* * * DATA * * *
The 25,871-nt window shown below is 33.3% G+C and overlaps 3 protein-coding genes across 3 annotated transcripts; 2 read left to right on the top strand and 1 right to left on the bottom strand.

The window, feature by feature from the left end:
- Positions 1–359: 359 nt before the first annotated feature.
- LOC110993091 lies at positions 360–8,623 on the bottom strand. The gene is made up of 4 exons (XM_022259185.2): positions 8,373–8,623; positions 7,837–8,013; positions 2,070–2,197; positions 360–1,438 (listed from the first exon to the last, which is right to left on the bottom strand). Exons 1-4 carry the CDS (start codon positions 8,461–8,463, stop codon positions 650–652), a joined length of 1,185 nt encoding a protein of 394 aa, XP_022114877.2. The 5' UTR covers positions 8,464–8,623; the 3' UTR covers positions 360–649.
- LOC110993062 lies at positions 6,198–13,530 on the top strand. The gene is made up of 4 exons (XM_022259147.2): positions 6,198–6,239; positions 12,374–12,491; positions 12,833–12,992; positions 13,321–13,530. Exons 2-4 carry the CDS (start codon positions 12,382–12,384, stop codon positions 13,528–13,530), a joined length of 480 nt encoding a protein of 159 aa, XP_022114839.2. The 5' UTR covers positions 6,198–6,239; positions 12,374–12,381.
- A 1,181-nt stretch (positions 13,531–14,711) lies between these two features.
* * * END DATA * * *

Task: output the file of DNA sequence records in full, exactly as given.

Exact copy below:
The 25,871-nt window shown below is 33.3% G+C and overlaps 3 protein-coding genes across 3 annotated transcripts; 2 read left to right on the top strand and 1 right to left on the bottom strand.

The window, feature by feature from the left end:
- Positions 1–359: 359 nt before the first annotated feature.
- LOC110993091 lies at positions 360–8,623 on the bottom strand. The gene is made up of 4 exons (XM_022259185.2): positions 8,373–8,623; positions 7,837–8,013; positions 2,070–2,197; positions 360–1,438 (listed from the first exon to the last, which is right to left on the bottom strand). Exons 1-4 carry the CDS (start codon positions 8,461–8,463, stop codon positions 650–652), a joined length of 1,185 nt encoding a protein of 394 aa, XP_022114877.2. The 5' UTR covers positions 8,464–8,623; the 3' UTR covers positions 360–649.
- LOC110993062 lies at positions 6,198–13,530 on the top strand. The gene is made up of 4 exons (XM_022259147.2): positions 6,198–6,239; positions 12,374–12,491; positions 12,833–12,992; positions 13,321–13,530. Exons 2-4 carry the CDS (start codon positions 12,382–12,384, stop codon positions 13,528–13,530), a joined length of 480 nt encoding a protein of 159 aa, XP_022114839.2. The 5' UTR covers positions 6,198–6,239; positions 12,374–12,381.
- A 1,181-nt stretch (positions 13,531–14,711) lies between these two features.